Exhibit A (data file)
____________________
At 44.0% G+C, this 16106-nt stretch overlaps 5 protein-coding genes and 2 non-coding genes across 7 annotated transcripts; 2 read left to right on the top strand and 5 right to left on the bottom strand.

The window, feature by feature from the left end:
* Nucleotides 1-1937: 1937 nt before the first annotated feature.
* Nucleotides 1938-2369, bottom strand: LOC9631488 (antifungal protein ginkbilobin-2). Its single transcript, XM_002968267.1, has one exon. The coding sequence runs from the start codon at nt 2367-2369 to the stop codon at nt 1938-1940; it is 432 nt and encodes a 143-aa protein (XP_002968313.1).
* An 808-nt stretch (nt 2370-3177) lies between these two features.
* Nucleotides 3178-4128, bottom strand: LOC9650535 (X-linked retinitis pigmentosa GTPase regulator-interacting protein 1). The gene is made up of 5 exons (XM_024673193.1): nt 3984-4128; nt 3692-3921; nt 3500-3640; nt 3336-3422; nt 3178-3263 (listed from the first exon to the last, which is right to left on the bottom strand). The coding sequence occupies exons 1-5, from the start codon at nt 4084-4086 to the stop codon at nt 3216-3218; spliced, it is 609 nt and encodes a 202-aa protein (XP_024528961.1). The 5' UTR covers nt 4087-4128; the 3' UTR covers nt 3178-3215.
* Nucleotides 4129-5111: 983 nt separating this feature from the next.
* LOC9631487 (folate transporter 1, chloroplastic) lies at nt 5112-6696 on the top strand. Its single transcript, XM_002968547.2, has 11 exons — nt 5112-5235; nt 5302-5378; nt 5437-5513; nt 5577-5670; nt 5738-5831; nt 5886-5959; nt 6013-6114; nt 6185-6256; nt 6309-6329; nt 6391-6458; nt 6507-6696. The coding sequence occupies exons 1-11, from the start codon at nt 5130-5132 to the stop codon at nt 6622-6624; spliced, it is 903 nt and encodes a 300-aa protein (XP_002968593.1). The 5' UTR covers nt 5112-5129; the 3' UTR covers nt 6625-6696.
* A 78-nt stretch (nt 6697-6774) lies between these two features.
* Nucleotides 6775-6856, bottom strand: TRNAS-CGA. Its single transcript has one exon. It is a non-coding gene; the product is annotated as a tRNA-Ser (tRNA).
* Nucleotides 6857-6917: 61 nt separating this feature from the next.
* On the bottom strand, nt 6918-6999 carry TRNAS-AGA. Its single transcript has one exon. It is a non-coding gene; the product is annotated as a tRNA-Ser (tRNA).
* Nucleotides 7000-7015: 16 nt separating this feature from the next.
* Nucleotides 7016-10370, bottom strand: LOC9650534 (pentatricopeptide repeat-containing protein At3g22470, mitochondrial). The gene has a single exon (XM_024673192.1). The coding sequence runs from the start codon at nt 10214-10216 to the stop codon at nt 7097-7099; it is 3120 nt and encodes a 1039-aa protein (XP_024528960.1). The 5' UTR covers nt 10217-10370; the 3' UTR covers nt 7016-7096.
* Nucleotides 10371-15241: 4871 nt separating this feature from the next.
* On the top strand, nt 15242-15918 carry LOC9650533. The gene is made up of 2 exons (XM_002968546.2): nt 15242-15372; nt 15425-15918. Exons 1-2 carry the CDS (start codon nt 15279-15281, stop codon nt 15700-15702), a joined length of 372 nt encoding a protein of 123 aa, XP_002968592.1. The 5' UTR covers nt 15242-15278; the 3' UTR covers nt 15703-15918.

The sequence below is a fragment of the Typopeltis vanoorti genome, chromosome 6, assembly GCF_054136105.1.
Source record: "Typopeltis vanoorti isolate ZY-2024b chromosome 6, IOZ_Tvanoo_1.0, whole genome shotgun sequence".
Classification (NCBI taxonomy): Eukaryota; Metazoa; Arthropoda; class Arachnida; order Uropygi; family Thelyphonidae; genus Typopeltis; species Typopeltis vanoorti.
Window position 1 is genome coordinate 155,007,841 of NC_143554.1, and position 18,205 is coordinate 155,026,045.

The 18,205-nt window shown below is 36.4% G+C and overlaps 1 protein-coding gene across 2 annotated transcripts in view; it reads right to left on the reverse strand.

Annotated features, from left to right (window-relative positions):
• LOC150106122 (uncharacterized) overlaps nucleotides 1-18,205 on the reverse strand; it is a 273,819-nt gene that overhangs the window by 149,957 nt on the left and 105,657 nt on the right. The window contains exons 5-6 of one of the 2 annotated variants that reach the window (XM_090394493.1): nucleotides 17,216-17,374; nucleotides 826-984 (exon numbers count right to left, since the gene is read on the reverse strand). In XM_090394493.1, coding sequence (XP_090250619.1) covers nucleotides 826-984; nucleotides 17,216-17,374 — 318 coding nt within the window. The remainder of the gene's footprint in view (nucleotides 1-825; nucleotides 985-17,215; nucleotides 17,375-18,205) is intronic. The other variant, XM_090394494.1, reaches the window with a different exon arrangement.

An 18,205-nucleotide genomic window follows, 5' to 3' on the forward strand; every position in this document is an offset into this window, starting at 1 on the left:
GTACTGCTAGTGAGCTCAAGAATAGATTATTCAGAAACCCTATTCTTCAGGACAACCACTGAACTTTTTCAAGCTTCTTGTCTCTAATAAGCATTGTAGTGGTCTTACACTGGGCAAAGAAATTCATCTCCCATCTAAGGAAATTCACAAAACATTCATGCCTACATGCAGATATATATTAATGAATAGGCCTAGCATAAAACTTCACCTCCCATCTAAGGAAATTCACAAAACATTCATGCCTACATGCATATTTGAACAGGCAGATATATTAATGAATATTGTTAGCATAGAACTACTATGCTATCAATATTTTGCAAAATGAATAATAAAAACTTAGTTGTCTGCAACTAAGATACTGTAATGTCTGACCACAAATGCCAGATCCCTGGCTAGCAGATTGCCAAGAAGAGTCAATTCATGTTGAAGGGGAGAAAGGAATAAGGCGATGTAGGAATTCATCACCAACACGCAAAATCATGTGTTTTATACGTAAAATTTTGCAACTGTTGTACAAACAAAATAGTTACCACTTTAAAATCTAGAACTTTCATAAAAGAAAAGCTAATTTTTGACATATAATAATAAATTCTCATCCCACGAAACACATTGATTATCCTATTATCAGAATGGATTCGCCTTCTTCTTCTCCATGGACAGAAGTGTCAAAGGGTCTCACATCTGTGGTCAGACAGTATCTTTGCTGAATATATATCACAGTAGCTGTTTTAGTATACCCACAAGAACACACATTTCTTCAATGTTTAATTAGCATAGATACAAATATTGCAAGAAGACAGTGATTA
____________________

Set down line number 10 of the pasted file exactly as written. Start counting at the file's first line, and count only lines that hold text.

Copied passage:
* Nucleotides 6775-6856, bottom strand: TRNAS-CGA. Its single transcript has one exon. It is a non-coding gene; the product is annotated as a tRNA-Ser (tRNA).